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Cometh the hour, cometh Van Rompuy?
Three months ago, Herman van Rompuy might have struggled to be recognised on the streets of his native Belgium, let alone Paris or London. The bookish former prime minister, a fan of camping holidays and Haiku poetry, was nothing if not low-key; a studious consensus builder in the world of Belgian politics.
Three months on and Van Rompuy, 62, may not outwardly have changed much, but his title and the expectations surrounding him certainly have. In November he was chosen to be the first permanent president of the European Council, the body that represents the EU’s 27 leaders, and on Thursday he will host those heads of state and government at an economic summit in Brussels — the first such gathering he has chaired.
With Greece under extreme pressure with its mounting deficit and debt problems, and Portugal, Spain and Italy threatening to go the same way, the summit comes at a critical time. It is perhaps the most serious test of Europe’s monetary union since the euro single currency was introduced 11 years ago.
“Cometh the hour, cometh the man”, some might say, even if one wonders whether Van Rompuy would have been the first name on most European leaders’ lips at such a pressing time. But Van Rompuy it is, and he has his work cut out if he is going to seize the moment and tackle one of the EU’s biggest problems.
First he must put Greece and debt on the agenda. As it stands the summit is only scheduled to discuss the EU’s 2020 strategy (a plan to boost growth over the next decade), Haiti, governance and climate change. And once he has put Greece firmly on the table, he must ensure that EU leaders give it serious, hard-nosed discussion, even if that means broaching super-sensitive issues such as what plans the union has to bail Greece out if it comes to it.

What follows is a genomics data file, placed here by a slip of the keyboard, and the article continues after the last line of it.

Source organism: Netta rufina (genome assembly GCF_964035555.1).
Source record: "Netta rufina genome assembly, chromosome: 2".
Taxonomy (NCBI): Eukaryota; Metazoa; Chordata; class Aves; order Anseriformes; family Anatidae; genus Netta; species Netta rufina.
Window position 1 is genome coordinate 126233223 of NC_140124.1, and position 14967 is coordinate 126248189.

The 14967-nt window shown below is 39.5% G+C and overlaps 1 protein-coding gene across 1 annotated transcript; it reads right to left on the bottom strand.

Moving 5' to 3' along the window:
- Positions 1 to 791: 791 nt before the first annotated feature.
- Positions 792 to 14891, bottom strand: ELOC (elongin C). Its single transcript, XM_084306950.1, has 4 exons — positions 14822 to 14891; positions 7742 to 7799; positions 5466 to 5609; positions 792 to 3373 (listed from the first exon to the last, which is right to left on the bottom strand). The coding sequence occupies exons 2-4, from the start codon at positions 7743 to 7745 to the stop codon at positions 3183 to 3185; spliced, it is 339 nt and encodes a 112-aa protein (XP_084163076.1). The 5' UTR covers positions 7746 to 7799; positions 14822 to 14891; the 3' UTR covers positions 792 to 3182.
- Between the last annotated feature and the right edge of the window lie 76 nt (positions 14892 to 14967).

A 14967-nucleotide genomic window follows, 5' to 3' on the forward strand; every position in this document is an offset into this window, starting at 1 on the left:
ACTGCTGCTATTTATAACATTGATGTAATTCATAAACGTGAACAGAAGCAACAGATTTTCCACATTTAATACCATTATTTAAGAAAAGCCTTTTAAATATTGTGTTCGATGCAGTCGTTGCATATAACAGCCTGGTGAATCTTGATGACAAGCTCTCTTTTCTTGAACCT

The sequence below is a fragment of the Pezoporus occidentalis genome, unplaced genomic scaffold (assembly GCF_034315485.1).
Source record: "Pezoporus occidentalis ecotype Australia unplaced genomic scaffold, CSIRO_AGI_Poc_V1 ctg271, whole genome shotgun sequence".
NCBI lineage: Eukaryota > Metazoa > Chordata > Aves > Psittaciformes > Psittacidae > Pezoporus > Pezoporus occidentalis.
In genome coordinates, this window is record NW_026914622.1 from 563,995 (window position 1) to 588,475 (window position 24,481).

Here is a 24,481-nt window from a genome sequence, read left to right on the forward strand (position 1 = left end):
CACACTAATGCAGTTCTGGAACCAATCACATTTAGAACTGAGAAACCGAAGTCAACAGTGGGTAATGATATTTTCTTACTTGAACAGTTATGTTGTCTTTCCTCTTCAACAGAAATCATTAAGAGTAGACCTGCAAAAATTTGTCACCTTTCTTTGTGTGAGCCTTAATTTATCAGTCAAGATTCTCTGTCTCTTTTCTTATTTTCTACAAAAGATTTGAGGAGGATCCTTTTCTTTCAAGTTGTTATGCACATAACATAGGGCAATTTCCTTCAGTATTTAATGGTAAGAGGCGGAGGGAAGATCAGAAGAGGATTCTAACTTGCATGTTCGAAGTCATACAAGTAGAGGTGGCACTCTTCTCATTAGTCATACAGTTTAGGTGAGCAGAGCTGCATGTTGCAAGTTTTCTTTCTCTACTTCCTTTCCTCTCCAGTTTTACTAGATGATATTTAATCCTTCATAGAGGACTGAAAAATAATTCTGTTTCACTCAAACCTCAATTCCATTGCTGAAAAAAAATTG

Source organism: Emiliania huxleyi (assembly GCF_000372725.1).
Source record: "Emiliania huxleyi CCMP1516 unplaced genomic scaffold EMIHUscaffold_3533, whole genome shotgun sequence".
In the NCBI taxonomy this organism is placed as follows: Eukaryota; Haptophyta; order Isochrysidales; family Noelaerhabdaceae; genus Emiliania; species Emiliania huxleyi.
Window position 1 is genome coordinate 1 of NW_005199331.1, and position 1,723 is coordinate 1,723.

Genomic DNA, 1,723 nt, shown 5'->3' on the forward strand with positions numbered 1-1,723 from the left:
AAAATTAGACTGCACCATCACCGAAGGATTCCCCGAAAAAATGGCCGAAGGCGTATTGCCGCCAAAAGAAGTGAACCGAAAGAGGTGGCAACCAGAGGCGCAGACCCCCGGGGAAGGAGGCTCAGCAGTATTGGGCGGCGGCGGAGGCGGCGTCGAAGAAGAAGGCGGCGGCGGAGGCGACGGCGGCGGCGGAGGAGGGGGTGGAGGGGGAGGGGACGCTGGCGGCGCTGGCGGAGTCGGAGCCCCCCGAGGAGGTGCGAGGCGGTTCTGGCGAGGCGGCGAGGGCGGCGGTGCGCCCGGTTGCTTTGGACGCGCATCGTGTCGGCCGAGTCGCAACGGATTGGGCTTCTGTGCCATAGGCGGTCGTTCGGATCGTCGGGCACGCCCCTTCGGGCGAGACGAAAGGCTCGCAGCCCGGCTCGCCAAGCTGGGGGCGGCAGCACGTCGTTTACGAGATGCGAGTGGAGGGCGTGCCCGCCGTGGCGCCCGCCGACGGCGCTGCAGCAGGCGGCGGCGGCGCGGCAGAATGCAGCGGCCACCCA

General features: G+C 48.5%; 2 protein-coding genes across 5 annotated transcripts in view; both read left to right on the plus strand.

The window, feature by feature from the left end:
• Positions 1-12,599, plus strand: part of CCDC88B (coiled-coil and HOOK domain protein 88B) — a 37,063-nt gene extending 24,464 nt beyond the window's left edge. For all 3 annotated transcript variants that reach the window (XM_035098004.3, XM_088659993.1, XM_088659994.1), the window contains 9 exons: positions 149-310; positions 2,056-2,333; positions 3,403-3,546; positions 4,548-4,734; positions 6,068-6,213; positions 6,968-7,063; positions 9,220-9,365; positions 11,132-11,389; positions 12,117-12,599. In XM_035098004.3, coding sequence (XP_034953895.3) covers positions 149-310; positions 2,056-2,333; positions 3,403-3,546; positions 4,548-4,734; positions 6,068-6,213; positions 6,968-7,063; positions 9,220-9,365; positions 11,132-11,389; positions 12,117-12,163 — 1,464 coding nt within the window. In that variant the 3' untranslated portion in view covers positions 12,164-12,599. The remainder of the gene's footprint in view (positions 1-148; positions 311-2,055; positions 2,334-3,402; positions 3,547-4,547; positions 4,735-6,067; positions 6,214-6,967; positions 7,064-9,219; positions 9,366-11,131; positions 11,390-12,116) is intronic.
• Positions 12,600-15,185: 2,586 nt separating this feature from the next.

Van Rompuy, with his thinning grey hair and professorial air, may not look like the sort of man to squeeze decisions or commitments out of the likes of French President Nicolas Sarkozy or Germany’s Angela Merkel. But his record suggests he has hidden depth and a command of the issues that may prove handy.
A student of philosophy as an undergraduate, Van Rompuy went on to gain a master’s in applied economics and then worked for the Belgian central bank, before going into politics. As Belgium’s budget minister in the 1990s, he was instrumental in helping to drive Belgium’s debt down from a peak of 135 percent of GDP, higher than Greece’s debt pile is right now. In his one-year stint as Belgium’s prime minister, he won plaudits for his ability to build consensus, steering Belgium’s notoriously fractious politics away from the brink on several occasions.
His love of 17-syllable Japanese verse and his understated manner aside, Van Rompuy has an opportunity on Thursday to show that the office of EU president is one of action and decision, not a figurehead role for someone who is soon forgotten.